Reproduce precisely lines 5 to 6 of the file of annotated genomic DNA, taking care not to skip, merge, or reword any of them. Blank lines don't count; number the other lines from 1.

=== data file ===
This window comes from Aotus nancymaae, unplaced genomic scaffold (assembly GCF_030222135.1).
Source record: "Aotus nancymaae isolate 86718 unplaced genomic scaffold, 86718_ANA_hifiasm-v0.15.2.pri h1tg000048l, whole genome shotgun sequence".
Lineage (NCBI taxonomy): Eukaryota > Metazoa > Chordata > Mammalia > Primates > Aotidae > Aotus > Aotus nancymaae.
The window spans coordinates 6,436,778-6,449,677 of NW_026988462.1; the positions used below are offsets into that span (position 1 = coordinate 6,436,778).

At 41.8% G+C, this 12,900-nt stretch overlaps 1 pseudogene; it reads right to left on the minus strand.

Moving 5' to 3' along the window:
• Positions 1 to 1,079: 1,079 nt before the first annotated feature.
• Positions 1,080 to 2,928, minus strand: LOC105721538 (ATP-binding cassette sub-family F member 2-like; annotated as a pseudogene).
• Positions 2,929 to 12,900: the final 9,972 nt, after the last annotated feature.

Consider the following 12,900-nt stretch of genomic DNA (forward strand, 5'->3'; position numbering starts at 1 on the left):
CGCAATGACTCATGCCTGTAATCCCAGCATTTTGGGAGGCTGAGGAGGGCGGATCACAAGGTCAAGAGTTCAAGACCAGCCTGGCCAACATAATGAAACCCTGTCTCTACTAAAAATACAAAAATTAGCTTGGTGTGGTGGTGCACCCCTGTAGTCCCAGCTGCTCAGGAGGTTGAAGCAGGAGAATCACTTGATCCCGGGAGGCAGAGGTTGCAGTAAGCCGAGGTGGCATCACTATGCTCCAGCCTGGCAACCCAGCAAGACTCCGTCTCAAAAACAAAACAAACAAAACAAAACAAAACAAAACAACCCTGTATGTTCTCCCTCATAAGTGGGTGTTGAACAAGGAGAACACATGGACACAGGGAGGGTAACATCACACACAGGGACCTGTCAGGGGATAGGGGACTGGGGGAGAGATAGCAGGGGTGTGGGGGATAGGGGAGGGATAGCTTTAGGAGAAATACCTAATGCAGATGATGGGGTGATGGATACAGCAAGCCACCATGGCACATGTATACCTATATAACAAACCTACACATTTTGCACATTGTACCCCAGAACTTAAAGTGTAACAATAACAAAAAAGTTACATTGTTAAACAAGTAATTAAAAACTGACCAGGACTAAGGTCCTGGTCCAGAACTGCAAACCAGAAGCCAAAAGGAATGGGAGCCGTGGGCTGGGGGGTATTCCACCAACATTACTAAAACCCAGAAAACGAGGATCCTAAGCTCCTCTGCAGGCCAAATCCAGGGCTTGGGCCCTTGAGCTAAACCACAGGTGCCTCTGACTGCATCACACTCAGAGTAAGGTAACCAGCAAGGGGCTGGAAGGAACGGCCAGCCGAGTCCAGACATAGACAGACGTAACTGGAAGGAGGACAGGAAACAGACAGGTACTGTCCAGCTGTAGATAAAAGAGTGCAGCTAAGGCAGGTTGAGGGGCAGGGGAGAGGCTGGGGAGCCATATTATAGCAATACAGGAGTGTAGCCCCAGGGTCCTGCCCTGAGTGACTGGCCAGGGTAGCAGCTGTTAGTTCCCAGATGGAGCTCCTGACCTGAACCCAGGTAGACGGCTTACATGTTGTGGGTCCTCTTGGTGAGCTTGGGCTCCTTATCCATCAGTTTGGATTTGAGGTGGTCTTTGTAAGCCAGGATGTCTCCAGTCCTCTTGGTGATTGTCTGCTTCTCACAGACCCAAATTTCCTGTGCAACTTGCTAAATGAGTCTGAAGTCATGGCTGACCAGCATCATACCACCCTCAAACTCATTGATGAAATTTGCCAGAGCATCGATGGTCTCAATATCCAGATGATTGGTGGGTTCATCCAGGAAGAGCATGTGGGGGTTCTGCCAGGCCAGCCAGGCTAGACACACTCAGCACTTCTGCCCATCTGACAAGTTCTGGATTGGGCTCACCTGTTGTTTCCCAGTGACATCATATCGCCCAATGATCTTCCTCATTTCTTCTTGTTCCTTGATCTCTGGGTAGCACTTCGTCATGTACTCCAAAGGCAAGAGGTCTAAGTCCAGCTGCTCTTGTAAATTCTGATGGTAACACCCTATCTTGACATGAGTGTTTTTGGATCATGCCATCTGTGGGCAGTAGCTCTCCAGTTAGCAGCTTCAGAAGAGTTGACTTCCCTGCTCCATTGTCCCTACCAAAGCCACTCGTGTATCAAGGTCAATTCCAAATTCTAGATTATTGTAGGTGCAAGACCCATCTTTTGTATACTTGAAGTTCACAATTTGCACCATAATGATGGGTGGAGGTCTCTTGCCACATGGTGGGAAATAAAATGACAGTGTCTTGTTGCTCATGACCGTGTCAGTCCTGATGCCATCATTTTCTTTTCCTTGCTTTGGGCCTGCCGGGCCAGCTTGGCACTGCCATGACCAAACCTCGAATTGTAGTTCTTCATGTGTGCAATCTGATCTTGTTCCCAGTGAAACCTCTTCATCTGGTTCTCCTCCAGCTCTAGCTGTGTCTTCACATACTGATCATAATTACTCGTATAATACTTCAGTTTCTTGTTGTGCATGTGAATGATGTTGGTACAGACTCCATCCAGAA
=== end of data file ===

At 41.8% G+C, this 12,900-nt stretch overlaps 1 pseudogene; it reads right to left on the minus strand.

Moving 5' to 3' along the window: